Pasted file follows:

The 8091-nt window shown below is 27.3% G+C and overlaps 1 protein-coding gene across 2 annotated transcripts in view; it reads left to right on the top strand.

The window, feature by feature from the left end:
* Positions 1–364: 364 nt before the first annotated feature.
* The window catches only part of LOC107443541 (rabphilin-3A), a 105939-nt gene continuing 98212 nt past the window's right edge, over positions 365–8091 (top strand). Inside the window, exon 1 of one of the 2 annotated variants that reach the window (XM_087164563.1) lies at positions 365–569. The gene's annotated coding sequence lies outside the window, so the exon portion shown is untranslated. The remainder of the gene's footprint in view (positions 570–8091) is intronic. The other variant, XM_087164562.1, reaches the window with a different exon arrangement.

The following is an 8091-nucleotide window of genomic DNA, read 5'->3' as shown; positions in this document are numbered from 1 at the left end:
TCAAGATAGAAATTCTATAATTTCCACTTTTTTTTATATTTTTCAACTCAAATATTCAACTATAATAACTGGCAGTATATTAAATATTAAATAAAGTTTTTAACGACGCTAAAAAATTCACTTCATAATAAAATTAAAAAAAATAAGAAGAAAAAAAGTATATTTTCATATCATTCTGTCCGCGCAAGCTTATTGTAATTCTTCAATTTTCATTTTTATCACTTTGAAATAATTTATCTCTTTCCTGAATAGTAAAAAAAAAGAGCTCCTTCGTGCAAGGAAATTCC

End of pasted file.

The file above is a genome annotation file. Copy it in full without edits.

The 8091-nt window shown below is 27.3% G+C and overlaps 1 protein-coding gene across 2 annotated transcripts in view; it reads left to right on the top strand.

The window, feature by feature from the left end:
* Positions 1–364: 364 nt before the first annotated feature.
* The window catches only part of LOC107443541 (rabphilin-3A), a 105939-nt gene continuing 98212 nt past the window's right edge, over positions 365–8091 (top strand). Inside the window, exon 1 of one of the 2 annotated variants that reach the window (XM_087164563.1) lies at positions 365–569. The gene's annotated coding sequence lies outside the window, so the exon portion shown is untranslated. The remainder of the gene's footprint in view (positions 570–8091) is intronic. The other variant, XM_087164562.1, reaches the window with a different exon arrangement.

The following is an 8091-nucleotide window of genomic DNA, read 5'->3' as shown; positions in this document are numbered from 1 at the left end:
TCAAGATAGAAATTCTATAATTTCCACTTTTTTTTATATTTTTCAACTCAAATATTCAACTATAATAACTGGCAGTATATTAAATATTAAATAAAGTTTTTAACGACGCTAAAAAATTCACTTCATAATAAAATTAAAAAAAATAAGAAGAAAAAAAGTATATTTTCATATCATTCTGTCCGCGCAAGCTTATTGTAATTCTTCAATTTTCATTTTTATCACTTTGAAATAATTTATCTCTTTCCTGAATAGTAAAAAAAAAGAGCTCCTTCGTGCAAGGAAATTCC